I realized that while I was ferociously defending her good name, Mother Teresa was completely uninterested in her reputation
Just one verse each day.
But I say to you, love your enemies, and pray for those who persecute you, that you may be children of your heavenly Father, for he makes his sun rise on the bad and the good, and causes rain to fall on the just and the unjust. – Matthew 5:44-45
I have to admit. During the buzz about Mother Teresa’s canonization I lost my cool several times online upon seeing the unadulterated vitriol directed at the little saint from her many “critics.” (If you don’t know what I am talking about, check out the vicious comments on this Facebook post from NPR.)
I could have handled objective, measured, logical criticism of Mother Teresa’s work. Certainly, she did not do everything perfectly or always make the right decisions. What human being does?
But the bulk of the nasty attacks against Mother Teresa are weak, straw man arguments based on awe-inspiring leaps of logic, very little factual data, and assumptions about her intentions. Not to mention they often display an ignorance of Catholicism that is astounding, and almost always rehash (sometimes completely unknowingly) tired, unfounded arguments from the source of this vitriolic criticism, the now deceased father of New Atheism, Christopher Hitchens (a man so ethical he stole footage for his documentary about Mother Teresa from unsuspecting nuns).
A while back, I wrote an article responding to some of Christopher Hitchens’ arguments against Mother Teresa. This past week I considered writing a follow-up but I soon realized that it would be in vain; at a certain point it makes no sense to argue against propaganda that has metastasized to this point. The majority of people who believe Mother Teresa was a monster are not going to be convinced by rational arguments. It would be like running into a horde of zombies and trying to get them to read Shakespeare.
So instead, I did what I usually do when I am feeling agitated and upset; I went to chapel and talked about it with Jesus. As I prayed, I thought about Mother Teresa in heaven. I imagined her rejoicing with the saints and interceding for the world, especially the poor and forgotten. I realized that while I was ferociously defending her good name, Mother Teresa was completely uninterested in her reputation. Neither is she, nor was she ever, concerned about how the world views her. Mother Teresa is indifferent to adulation or hate; she takes neither personally.
Mother Teresa displayed the same detachment when she was alive. When asked about the vulgarly-titled book that Christopher Hitchens wrote about her, Mother Teresa was quizzical at first, and then responded, “Oh, the book. It matters not. He is forgiven.”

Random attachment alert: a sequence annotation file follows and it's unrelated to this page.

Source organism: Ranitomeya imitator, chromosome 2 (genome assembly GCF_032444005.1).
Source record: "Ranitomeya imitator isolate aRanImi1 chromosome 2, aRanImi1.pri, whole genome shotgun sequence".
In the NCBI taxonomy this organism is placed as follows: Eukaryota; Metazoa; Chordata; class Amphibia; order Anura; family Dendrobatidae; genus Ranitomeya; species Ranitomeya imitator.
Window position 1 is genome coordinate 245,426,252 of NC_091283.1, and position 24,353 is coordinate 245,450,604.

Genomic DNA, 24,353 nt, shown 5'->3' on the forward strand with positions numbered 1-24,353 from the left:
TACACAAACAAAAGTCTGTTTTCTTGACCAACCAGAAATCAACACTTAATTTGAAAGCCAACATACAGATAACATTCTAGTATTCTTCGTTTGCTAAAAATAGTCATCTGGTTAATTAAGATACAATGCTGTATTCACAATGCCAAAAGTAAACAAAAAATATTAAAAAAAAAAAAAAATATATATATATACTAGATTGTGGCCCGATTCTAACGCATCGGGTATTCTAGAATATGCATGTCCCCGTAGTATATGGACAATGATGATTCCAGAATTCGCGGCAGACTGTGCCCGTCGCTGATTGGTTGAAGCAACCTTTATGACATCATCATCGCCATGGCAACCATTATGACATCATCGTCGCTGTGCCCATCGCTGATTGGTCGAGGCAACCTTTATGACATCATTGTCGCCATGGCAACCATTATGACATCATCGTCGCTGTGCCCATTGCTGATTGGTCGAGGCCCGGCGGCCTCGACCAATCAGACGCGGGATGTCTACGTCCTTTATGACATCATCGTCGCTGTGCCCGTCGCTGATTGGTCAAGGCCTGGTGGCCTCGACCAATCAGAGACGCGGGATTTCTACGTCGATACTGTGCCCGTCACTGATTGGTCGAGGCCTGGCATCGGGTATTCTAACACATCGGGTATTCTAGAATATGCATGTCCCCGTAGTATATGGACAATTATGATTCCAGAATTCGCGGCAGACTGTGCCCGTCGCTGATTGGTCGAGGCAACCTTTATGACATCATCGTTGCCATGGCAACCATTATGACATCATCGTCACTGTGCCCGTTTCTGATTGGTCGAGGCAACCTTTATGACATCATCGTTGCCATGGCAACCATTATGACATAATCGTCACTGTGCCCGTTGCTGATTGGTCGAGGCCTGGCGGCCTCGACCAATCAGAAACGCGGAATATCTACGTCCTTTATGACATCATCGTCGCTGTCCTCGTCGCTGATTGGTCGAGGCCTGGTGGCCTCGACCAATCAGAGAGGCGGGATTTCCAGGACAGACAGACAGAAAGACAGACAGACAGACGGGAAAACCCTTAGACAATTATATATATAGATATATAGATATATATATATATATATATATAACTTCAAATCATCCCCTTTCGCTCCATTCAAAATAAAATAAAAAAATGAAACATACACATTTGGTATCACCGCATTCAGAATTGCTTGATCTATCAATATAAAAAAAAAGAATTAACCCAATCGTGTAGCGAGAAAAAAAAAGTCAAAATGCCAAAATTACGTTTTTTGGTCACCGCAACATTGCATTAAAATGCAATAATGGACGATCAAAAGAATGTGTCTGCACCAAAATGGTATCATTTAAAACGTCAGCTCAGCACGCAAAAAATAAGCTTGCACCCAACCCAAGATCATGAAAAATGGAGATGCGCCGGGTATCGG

There is so much in those simple words.
“Oh, the book. It matters not.”
I don’t know about you but if someone wrote a vicious book about me that was full of lies, I would not have forgotten about that book, or the author. In fact, I can think of a few people right now whom I have only halfheartedly tried to forgive because they treated me unfairly, gossiped about me, or saw me in a negative light. None of these people ever wrote a book about me and commandeered mountains of hateful people to attack me. Yet, I still hold on to traces of resentment. But Mother Teresa saw things in the light of God. It was a book. Nothing more. Forgiveness was easy for Mother Teresa because she viewed everything in her life in proportion to its importance before God. Her work for the poor was paramount. When one is focused on service to the Creator of the World, a book, no matter how vicious, is just that, a book.
The next time I am struggling to forgive I will try to say: “It is just ________. I can let this go. Mother Teresa, intercede for me, and God give me the grace to let this go and to forgive this person.”
“He is forgiven.”
How long did it take Mother Teresa to forgive Hitchens? She must have forgiven him quickly to have so soon lost track of the issue entirely.
How does one forgive so quickly? Only by relentless prayer. By giving resentment over to God, quickly and repeatedly.
But this simple phrase, “He is forgiven,” points to something else as well. Hitchens, like all human beings, was forgiven by Jesus. Whether Hitchens ultimately chose to accept salvation and the forgiveness of his sins we don’t know. But, in life, Mother Teresa saw him as he was, not an angry vicious atheist attacking her good name, but as a child of God who was forgiven by God, and therefore was forgiven by Mother Teresa. Whether he accepted or knew he needed this forgiveness was irrelevant to Mother Teresa. He was forgiven.
As I meditate on Mother Teresa’s response to her critics, I don’t regret my attempts to defend her good name, and I encourage anyone with the stamina to do the same. But I do regret losing my peace in the process. It was a sign that I was attached to Mother Teresa’s reputation far more than she ever was. It was a sign that I need to meditate on the Beatitudes, especially this one:
Blessed are you when they insult you and persecute you and utter every kind of evil against you [falsely] because of me. Rejoice and be glad, for your reward will be great in heaven. – Matthew 5:11
Perhaps we all would do well to meditate on that Beatitude in a culture that is increasingly inhospitable to the Catholic world view.
Like Mother Teresa, let’s not allow it to steal our charity or our peace.
Mother Teresa, pray for us.